Pink Floyd and Self-Directed Learning
Listening to my Classic Vinyl station this morning, I was transported to my teenage years listening to Pink Floyd’s “Another Brick in the Wall, Part 2,” which most of us remember for its rousing chorus of “We don’t need no education.” I viscerally remember the taboo, rebellious pleasure I felt playing it loudly on my parents’ stereo. The feelings I remember were of light and airy ideas proposed by this rock opera, written to build an emotional defense out of scars of life experiences. Maybe it was the predominantly white album cover, but I really had a bright and hopeful experience of the music.
Listening to it this morning as a middle-aged man with teenage children and working my entire life in the field of learning, it sounded dark, cynical, and a little sad. In other words, it probably sounded more like what Roger Waters had in mind when he wrote it. In an interview in Mojo in December 2009, Rogers noted, “You couldn’t find anybody in the world more pro-education than me. But the education I went through in boys’ grammar school in the ’50s was very controlling and demanded rebellion.”
Far be it from me to argue semantics with one of the greatest writers in the history of rock and roll, but I have never believed in education. Instead, I have passionately promoted learning as the most transformative pursuit in one’s life. The difference to me between education and learning is profound. The institutional heaviness and rule-oriented characteristics of education that I now recognize in the song have felt ritualistic, constraining and rigid, triggering a desire on the part of many to rebel and break out. Learning is different, though, and learning in my life has been ever present, always accessible, fluid, both fun and painful, and everything in-between.
Avoiding the Wall through Self-Directed Learning
As a teenager, separating from my parents, finding an identity, and developing a stronger sense of self, was the main driver of my behavior and worldview. Spreading my intellectual wings, I realized that learning was not only my personal responsibility, it was fun and liberating. There were no walls or restriction. All experience was worthwhile as long as I learned from it.
Today’s educational system is struggling to find itself despite great tensions between more structured models and attendant standardized testing and more open approaches to teaching and learning. Teachers themselves are rebelling against the standards and the grade-obsessed so-called learning environments that have resulted from our desire to race to the top.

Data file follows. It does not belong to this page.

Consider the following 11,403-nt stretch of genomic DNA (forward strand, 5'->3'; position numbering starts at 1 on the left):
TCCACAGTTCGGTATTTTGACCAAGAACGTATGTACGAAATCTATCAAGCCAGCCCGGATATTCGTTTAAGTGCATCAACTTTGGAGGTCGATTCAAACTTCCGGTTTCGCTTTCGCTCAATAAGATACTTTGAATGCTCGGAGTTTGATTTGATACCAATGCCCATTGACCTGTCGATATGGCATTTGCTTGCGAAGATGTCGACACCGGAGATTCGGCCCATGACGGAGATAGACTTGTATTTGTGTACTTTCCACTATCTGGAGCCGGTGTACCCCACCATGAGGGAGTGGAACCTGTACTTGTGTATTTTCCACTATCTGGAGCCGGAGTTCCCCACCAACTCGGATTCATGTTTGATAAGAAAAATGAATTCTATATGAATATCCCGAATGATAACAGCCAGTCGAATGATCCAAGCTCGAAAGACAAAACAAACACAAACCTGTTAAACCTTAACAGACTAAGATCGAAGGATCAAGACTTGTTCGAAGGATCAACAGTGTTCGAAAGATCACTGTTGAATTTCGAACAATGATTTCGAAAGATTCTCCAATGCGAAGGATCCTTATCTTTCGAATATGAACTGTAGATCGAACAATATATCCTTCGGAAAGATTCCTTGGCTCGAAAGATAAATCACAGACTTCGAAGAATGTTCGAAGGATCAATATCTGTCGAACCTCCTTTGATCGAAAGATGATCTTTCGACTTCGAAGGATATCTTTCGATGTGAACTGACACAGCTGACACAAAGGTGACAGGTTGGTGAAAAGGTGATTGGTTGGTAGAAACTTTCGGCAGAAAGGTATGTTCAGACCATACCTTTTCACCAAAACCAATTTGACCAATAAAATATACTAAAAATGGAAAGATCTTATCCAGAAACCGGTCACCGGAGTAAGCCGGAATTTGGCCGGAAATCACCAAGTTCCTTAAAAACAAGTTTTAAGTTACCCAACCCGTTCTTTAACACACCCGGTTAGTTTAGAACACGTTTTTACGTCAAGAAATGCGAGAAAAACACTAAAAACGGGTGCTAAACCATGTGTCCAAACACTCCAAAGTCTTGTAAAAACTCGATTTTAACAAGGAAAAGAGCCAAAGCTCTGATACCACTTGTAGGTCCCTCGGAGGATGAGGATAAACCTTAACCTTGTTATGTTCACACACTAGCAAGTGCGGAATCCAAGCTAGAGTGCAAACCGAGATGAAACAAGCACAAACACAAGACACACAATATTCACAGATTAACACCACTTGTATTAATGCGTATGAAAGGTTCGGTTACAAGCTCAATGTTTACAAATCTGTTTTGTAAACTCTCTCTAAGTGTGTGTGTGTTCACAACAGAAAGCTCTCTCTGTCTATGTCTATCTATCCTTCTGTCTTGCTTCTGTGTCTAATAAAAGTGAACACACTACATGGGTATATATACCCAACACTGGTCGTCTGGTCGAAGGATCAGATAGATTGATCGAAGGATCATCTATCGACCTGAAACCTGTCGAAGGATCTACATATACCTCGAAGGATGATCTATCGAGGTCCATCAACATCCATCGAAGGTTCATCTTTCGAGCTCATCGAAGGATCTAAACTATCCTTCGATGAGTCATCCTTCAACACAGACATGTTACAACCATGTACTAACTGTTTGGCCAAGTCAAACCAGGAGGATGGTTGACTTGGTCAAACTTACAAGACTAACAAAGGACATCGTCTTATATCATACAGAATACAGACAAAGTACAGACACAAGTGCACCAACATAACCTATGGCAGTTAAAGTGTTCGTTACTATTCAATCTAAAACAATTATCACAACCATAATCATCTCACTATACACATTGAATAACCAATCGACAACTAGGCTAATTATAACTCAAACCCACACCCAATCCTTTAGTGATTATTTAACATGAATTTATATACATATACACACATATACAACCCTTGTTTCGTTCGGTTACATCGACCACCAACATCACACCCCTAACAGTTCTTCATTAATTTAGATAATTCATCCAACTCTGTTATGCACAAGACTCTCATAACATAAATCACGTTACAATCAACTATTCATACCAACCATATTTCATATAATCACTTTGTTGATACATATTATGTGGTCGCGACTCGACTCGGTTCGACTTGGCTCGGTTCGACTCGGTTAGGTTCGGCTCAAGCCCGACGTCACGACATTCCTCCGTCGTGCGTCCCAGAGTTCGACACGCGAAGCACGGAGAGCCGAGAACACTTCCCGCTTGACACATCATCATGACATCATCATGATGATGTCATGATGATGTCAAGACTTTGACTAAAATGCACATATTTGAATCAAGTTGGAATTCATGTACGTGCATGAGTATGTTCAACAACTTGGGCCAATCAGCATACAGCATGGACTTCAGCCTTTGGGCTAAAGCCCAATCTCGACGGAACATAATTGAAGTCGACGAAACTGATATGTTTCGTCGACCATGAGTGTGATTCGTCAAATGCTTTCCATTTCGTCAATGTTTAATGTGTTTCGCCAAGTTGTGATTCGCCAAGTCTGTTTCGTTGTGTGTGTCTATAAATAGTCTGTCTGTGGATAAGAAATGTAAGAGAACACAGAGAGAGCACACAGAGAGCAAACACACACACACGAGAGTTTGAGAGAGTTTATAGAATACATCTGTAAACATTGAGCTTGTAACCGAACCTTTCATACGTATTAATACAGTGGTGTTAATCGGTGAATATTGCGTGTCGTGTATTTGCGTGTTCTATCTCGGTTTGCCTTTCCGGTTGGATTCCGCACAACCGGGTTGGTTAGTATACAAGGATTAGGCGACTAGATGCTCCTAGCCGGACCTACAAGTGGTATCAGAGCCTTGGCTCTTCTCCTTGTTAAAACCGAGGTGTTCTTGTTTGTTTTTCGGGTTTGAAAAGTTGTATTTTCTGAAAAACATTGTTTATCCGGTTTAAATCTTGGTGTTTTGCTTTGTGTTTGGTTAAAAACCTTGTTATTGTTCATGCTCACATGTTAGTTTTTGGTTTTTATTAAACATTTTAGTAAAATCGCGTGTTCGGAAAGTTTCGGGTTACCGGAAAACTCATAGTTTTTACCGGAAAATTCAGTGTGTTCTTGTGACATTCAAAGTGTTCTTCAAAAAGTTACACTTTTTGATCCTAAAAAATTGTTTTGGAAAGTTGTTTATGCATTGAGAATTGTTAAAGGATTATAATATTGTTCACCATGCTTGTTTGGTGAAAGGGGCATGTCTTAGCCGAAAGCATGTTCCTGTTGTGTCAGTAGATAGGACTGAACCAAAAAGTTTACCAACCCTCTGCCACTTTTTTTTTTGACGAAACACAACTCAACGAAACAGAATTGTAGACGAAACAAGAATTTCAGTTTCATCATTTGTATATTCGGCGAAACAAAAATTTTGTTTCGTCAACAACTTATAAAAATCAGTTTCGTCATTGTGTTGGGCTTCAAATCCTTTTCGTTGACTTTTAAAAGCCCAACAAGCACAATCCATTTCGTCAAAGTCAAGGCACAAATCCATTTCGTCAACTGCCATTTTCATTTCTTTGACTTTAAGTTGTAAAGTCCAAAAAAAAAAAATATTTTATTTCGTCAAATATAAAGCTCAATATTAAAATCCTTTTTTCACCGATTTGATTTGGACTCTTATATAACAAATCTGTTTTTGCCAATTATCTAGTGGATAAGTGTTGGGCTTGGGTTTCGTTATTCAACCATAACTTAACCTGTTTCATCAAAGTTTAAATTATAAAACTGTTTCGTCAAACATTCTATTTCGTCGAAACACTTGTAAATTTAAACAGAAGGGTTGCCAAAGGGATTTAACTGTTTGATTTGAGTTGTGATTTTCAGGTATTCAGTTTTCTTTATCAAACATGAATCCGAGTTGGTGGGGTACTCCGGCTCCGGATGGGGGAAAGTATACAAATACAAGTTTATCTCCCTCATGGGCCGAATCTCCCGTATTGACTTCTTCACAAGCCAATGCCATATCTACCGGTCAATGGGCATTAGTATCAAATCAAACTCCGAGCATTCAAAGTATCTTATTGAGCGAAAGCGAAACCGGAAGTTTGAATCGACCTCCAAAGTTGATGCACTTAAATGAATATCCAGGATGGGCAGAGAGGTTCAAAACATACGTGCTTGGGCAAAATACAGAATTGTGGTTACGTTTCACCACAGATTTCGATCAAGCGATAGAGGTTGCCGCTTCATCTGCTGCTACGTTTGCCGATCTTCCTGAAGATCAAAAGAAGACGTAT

We need to look to the alternatives, those more nurturing models like the Khan Lab School and the AltSchool that are willing to experiment and are exploring ways to foster open, independent, personalized learning where walls become less of an issue.
When self-directed learning is encouraged or designed into a school, it becomes more about learning than educational models. Children who are more in charge of their learning are more invested in it. And that can be immensely helpful in a world where we don’t know what we are going to need to know in order to get a good job five years from now.
Opening the Door through the Wall with a Little Acceptance
Today, I am quite discerning about what information I consume and expose my ears and eyes to. We are bombarded by the media and we are always connected; this can be exhausting.
One the more complicated challenges I have today is navigating how to work with our teenagers so that they discover the joy of ABL (Always Be Learning). Somehow there is something to be learned from the plethora of dystopian teenage movies, apocalyptic video games and perhaps even the Kardashians.
I need to remember the stunning moment that opened the door to the wall of my teenage constraints on my view of learning. I was lying on the living room floor cranking Floyd on the stereo, when my mother, the teacher, walked by and said, I really like that “We Don’t Need No Education” song.
I am inspired to help this next generation of learners to discover their capability and responsibility to Always Be Learning.